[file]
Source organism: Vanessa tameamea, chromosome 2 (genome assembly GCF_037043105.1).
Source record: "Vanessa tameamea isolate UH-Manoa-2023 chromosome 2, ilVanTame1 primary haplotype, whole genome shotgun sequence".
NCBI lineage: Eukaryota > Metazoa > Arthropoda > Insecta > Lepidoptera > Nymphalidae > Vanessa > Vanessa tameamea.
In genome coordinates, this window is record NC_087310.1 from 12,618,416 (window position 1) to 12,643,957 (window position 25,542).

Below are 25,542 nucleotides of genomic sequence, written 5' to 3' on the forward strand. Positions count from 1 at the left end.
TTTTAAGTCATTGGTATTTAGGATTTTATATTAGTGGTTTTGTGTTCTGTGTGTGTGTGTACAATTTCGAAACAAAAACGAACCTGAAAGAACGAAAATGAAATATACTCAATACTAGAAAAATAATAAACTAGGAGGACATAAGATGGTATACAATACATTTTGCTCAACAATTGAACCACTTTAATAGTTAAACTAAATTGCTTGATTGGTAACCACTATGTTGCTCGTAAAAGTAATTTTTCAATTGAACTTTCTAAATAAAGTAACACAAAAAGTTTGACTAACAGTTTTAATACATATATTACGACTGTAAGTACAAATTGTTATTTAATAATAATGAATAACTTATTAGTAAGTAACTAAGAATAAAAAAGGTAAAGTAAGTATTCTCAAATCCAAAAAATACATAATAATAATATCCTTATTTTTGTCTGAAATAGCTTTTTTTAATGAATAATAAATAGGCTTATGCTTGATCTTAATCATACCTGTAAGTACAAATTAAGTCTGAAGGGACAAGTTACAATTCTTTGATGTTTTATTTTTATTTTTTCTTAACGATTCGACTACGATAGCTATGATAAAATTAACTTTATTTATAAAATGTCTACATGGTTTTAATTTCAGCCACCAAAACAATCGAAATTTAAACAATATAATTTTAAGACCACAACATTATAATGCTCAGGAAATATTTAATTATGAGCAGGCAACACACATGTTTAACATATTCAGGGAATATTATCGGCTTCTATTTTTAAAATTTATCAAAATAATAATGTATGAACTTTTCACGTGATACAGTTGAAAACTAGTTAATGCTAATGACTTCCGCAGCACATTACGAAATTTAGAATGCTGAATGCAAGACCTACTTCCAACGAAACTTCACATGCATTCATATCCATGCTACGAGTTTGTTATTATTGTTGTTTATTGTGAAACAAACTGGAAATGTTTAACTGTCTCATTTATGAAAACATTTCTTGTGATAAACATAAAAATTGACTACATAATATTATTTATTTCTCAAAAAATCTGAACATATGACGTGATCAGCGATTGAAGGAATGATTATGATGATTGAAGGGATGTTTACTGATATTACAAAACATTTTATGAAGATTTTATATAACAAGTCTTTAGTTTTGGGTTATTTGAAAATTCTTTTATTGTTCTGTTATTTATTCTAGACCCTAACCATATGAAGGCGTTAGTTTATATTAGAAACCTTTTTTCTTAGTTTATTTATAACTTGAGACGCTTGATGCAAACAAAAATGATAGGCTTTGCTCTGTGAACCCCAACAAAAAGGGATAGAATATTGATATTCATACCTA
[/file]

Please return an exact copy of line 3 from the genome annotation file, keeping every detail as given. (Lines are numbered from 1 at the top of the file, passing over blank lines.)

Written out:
NCBI lineage: Eukaryota > Metazoa > Arthropoda > Insecta > Lepidoptera > Nymphalidae > Vanessa > Vanessa tameamea.